Men of feeling in tune with the rhythms of nature. What appealed to men and women of feeling in the English provinces was Rousseau’s belief that urbanity, the graces and fashions of Metropolitan life were symptoms of everything that was rotten about the old world, the cosmetic mask behind which lurks the poxy disfigurement of a deceitful vicious terminally-diseased nation. ibid.
But when the lynching started [Edmund] Burke decided the revolution was above all an act of violence ... Democracy? Mobocrasy more like, said Burke. Heads stuck on pikes, the law of the lynch mob – we don’t want that here. ibid.
In August 1792 the monarchy had been overthrown and a revolutionary republic created in its place. ibid.
Fourteen hundred men and women held in Paris prisons were demonised as a fifth column and butchered in cold blood. ibid.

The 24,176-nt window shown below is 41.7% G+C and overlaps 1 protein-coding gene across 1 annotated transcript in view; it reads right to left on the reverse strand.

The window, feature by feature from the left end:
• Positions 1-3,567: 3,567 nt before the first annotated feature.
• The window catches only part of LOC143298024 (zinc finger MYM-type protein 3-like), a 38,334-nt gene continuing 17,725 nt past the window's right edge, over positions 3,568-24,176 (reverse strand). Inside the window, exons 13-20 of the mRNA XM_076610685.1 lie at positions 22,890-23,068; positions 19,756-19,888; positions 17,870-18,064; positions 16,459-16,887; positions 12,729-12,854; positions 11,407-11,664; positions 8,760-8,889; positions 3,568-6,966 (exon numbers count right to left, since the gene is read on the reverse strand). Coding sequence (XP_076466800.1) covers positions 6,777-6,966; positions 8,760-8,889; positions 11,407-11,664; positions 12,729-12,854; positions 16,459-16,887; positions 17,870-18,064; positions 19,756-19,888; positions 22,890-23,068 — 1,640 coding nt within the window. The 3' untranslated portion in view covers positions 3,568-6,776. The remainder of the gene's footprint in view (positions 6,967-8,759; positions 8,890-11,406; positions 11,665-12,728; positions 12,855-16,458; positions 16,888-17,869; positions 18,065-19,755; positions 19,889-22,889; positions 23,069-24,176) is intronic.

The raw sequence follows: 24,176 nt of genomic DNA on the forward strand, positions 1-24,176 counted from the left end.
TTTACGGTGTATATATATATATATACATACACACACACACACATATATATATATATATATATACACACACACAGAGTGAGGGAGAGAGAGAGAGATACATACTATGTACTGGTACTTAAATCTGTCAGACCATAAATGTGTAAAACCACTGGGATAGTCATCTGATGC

A time for all radicals to ask themselves difficult questions. How could you remain a cheerleader for revolution knowing now what you knew? Having seen the dreams turn to violence and bloodshed? The poet William Wordsworth had been as fervent as anyone in the early days of revolution hope. Now those hopes were turning to doubts. ibid.
Thousands of people reacted to Peterloo by throwing themselves into campaigns of action. Crusades which they embarked on with religious fervour. Those that laboured for change did so now not only in secret political clubs, but in the light of churches and chapels. Their targets were unnatural institutions – the monopoly of the Church of England, the ban on Catholic voters in Ireland. In the manufacturing towns a hue and cry to have their own MPs ... In 1830 a new Revolution in France and a wave of violence in the English countryside meant the votes for change could not be postponed. The Whigs took office for the first time since before 1789 as the champions of reform without revolution. ibid.